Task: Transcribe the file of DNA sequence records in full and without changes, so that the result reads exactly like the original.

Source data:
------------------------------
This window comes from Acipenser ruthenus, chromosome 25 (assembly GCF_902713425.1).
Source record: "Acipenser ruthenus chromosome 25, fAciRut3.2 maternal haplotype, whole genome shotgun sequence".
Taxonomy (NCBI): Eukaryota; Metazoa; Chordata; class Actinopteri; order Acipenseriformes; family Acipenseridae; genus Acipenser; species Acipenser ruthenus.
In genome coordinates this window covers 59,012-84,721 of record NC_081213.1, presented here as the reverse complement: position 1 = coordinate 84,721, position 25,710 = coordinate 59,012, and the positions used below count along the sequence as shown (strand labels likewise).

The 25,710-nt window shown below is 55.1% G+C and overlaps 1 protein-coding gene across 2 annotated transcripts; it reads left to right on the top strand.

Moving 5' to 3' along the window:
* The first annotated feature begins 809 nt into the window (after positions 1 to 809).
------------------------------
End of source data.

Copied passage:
This window comes from Acipenser ruthenus, chromosome 25 (assembly GCF_902713425.1).
Source record: "Acipenser ruthenus chromosome 25, fAciRut3.2 maternal haplotype, whole genome shotgun sequence".
Taxonomy (NCBI): Eukaryota; Metazoa; Chordata; class Actinopteri; order Acipenseriformes; family Acipenseridae; genus Acipenser; species Acipenser ruthenus.
In genome coordinates this window covers 59,012-84,721 of record NC_081213.1, presented here as the reverse complement: position 1 = coordinate 84,721, position 25,710 = coordinate 59,012, and the positions used below count along the sequence as shown (strand labels likewise).

The 25,710-nt window shown below is 55.1% G+C and overlaps 1 protein-coding gene across 2 annotated transcripts; it reads left to right on the top strand.

Moving 5' to 3' along the window:
* The first annotated feature begins 809 nt into the window (after positions 1 to 809).